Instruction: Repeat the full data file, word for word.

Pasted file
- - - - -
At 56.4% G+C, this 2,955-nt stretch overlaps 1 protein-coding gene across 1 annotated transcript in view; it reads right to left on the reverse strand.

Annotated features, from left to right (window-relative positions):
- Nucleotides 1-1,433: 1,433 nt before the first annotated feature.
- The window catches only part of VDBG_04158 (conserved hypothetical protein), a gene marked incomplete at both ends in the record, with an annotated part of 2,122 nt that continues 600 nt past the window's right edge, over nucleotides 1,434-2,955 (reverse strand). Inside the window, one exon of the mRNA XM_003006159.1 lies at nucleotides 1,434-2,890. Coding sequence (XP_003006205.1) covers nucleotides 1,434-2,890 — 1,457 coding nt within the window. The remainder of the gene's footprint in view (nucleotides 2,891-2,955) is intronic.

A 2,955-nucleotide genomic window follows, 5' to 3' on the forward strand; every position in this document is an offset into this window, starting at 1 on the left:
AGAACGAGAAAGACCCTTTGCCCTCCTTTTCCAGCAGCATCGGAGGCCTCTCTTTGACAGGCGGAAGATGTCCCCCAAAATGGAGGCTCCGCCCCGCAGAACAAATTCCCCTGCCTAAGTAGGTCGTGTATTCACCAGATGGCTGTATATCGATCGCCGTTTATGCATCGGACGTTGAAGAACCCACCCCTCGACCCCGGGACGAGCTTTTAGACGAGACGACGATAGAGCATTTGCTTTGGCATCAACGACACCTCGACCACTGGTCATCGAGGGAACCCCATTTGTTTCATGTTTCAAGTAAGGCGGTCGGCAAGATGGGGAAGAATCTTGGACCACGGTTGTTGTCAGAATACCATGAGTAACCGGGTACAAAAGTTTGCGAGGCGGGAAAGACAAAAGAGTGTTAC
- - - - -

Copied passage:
At 56.4% G+C, this 2,955-nt stretch overlaps 1 protein-coding gene across 1 annotated transcript in view; it reads right to left on the reverse strand.

Annotated features, from left to right (window-relative positions):
- Nucleotides 1-1,433: 1,433 nt before the first annotated feature.
- The window catches only part of VDBG_04158 (conserved hypothetical protein), a gene marked incomplete at both ends in the record, with an annotated part of 2,122 nt that continues 600 nt past the window's right edge, over nucleotides 1,434-2,955 (reverse strand). Inside the window, one exon of the mRNA XM_003006159.1 lies at nucleotides 1,434-2,890. Coding sequence (XP_003006205.1) covers nucleotides 1,434-2,890 — 1,457 coding nt within the window. The remainder of the gene's footprint in view (nucleotides 2,891-2,955) is intronic.

A 2,955-nucleotide genomic window follows, 5' to 3' on the forward strand; every position in this document is an offset into this window, starting at 1 on the left:
AGAACGAGAAAGACCCTTTGCCCTCCTTTTCCAGCAGCATCGGAGGCCTCTCTTTGACAGGCGGAAGATGTCCCCCAAAATGGAGGCTCCGCCCCGCAGAACAAATTCCCCTGCCTAAGTAGGTCGTGTATTCACCAGATGGCTGTATATCGATCGCCGTTTATGCATCGGACGTTGAAGAACCCACCCCTCGACCCCGGGACGAGCTTTTAGACGAGACGACGATAGAGCATTTGCTTTGGCATCAACGACACCTCGACCACTGGTCATCGAGGGAACCCCATTTGTTTCATGTTTCAAGTAAGGCGGTCGGCAAGATGGGGAAGAATCTTGGACCACGGTTGTTGTCAGAATACCATGAGTAACCGGGTACAAAAGTTTGCGAGGCGGGAAAGACAAAAGAGTGTTAC